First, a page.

In my case, I have to dwell at some length on the issue of perception versus objectivity, and to make my thinking transparent to the reader. My goal in conducting this research is to discover and measure the correlation between comprehensive job enrichment and better work performance, but, for my results to be meaningful, I have to be painstakingly precise in defining the construction of job enrichment. I am clearly not taking management’s word for what counts as job enrichment; however, this approach does not mean that I should uncritically accept all worker input about job enrichment.

The research design will fall halfway between treating respondent input as canonical and between peppering the survey with my own ideas about what counts as job enrichment. As an ethical matter, I have to define and defend how and why I am taking this approach; otherwise, I will be portraying my research as having a kind of authority that it doesn’t really have, and also precluding those who read it from taking away a more nuanced understanding of what counts as enrichment.

The final ethical position has to do with keeping one of my major hypotheses—that comprehensive job enrichment is good for performance improvement—from becoming embedded in the survey design, so that the result is guaranteed to be what I hypothesize. A surefire way for this undesirable effect to happen would be if survey distribution was not truly random. Surveys must go a cross-section of workers, covering the spectrum from least to most motivated, and lowest to highest performing, for the data to have validity.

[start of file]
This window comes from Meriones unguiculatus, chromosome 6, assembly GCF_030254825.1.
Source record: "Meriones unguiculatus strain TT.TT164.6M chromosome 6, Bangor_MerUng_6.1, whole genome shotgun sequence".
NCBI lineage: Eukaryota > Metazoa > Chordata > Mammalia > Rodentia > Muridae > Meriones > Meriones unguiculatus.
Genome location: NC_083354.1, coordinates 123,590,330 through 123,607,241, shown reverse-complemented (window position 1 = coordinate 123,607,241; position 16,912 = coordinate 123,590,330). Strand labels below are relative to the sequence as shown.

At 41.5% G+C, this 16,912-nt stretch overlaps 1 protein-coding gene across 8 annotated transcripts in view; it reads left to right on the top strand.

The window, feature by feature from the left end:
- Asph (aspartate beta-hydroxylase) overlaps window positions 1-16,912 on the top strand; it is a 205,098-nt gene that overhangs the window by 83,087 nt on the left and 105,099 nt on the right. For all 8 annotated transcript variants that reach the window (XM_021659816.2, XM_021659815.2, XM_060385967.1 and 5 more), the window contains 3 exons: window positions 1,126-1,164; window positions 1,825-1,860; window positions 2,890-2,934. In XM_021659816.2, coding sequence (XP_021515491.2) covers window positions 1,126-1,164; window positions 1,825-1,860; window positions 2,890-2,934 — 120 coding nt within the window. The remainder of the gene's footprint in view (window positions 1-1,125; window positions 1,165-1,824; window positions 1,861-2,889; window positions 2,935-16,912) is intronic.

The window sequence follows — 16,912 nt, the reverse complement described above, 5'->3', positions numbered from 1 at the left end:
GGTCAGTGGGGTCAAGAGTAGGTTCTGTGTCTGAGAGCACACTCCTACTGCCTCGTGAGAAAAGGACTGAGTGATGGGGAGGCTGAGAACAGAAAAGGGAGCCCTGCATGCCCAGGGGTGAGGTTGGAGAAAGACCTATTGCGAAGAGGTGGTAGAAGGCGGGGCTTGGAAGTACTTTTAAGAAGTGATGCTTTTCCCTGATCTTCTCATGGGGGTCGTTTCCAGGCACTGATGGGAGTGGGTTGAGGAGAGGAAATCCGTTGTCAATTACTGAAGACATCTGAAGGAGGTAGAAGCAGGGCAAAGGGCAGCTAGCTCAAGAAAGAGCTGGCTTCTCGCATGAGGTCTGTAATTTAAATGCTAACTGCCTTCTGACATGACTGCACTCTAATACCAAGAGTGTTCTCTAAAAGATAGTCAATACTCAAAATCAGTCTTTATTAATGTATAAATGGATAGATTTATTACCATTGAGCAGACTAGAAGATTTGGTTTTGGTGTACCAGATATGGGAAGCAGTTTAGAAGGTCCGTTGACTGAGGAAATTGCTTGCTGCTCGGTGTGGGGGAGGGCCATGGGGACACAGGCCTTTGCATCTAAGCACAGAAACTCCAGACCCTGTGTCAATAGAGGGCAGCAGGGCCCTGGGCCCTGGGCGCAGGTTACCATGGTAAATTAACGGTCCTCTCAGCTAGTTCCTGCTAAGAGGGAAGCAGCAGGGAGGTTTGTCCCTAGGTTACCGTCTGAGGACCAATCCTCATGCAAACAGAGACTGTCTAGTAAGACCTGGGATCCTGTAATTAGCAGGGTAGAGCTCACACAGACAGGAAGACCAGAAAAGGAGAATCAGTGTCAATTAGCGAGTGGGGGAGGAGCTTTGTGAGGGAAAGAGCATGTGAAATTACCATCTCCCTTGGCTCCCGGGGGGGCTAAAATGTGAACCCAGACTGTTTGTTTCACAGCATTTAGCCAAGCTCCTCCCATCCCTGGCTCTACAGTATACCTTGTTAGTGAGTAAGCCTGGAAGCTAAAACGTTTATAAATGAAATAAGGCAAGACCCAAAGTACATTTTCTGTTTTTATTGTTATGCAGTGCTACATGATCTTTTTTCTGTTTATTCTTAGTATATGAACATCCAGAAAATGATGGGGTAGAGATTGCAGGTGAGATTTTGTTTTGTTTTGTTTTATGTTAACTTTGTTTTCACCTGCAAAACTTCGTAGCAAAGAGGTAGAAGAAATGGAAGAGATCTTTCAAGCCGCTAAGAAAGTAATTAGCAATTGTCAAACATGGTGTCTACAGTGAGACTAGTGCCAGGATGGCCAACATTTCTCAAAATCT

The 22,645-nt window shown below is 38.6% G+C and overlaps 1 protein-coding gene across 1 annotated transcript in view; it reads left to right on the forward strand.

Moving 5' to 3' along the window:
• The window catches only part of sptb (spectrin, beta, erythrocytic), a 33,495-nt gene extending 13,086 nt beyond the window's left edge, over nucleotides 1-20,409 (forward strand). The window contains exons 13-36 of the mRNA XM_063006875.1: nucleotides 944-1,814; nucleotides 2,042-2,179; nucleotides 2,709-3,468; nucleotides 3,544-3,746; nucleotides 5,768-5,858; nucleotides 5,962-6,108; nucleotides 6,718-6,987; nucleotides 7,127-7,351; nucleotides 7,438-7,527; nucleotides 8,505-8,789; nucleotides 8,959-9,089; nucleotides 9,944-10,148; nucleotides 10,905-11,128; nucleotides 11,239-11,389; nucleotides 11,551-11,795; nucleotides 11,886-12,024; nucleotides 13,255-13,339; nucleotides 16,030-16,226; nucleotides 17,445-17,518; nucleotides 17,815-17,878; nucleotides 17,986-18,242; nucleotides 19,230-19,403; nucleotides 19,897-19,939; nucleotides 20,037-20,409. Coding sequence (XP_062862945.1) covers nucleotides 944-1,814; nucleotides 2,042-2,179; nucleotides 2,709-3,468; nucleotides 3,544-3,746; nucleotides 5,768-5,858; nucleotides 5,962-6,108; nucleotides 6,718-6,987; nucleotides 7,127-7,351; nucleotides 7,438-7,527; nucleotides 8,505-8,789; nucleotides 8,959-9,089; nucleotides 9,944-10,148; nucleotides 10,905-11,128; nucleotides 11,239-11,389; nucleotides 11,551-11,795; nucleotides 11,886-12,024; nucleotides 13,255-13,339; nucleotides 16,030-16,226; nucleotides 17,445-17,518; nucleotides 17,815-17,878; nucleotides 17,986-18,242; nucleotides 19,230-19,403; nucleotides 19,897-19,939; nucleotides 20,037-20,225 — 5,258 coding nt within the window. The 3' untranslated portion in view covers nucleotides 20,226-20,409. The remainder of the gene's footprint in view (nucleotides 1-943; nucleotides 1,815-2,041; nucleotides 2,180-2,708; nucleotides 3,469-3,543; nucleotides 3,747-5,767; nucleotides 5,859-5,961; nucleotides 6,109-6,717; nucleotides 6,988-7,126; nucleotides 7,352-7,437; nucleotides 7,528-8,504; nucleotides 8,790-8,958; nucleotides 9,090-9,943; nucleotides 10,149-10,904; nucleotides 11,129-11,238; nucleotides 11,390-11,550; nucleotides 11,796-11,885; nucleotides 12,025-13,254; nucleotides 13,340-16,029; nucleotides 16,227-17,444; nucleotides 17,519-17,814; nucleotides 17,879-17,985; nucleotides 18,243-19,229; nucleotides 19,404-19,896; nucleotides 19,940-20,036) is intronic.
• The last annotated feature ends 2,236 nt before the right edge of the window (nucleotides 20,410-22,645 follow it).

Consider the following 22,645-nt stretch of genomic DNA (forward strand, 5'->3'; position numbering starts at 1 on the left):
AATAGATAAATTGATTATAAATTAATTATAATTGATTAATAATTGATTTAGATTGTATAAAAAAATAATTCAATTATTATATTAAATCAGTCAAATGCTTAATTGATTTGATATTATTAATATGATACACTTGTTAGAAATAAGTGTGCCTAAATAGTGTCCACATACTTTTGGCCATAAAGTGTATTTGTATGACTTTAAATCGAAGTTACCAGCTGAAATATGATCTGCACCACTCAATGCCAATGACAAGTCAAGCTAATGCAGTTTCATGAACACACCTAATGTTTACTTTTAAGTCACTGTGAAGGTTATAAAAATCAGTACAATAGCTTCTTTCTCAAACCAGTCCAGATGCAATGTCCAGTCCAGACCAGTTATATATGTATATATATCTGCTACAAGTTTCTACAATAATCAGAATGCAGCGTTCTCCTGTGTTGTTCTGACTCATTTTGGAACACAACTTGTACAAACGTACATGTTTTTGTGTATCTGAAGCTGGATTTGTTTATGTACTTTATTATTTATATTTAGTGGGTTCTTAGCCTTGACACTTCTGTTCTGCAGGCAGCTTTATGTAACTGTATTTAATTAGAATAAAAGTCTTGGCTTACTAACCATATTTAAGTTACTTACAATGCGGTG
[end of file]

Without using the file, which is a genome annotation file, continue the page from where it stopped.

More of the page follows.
However, I am concerned that survey distribution cannot be left up to companies themselves, for two reasons: 1)They might learn who has described their jobs as not being enriching, and could act punitively in return; and 2)They might choose the employees most likely to respond, who would themselves be the most highly motivated employees. So my challenge is to find a natural and ethical way to get less-motivated employees to take the survey; I cannot rely on self-selection or company assistance to do so, because both of those methods would privilege motivated respondents.

The problem, simply put, is how to get non-motivated employees to take a survey about the factors of motivation. It is an ethical problem, because solving it involves making decisions that will have an impact both on the validity of my data and, potentially, on the professional lives of survey respondents. While I have not understood how to surmount this difficulty, I have at least begun to take it seriously in ways that will, I hope, make the research stronger.

Finally, I believe that the research has its own ethical responsibility to the world of work; it is the equivalent, in its way, of industrial safety research, as it is laying the groundwork for businesses to redefine work for the benefit of both workers themselves and the bottom line. However, my zeal to make this point must not be allowed to seep into my research design; I genuinely wish to be led by the data, and I willing to live with any genuine surprises or setbacks for my hypothesis. Portfolio Exercise 4

Jobs that are boring and monotonous are not merely a nuisance for those who hold them; they depress productivity and therefore threaten the health of the entire economy. In premodern and/or centrally planned economies, the interest factor of jobs was hardly important, as humans were mechanical factors in planned production. In fact, for at least half of the twentieth century, the human factor was far less important than automation and other ways to render capital investments more efficient. However, soon after World War Two, the economies of the U.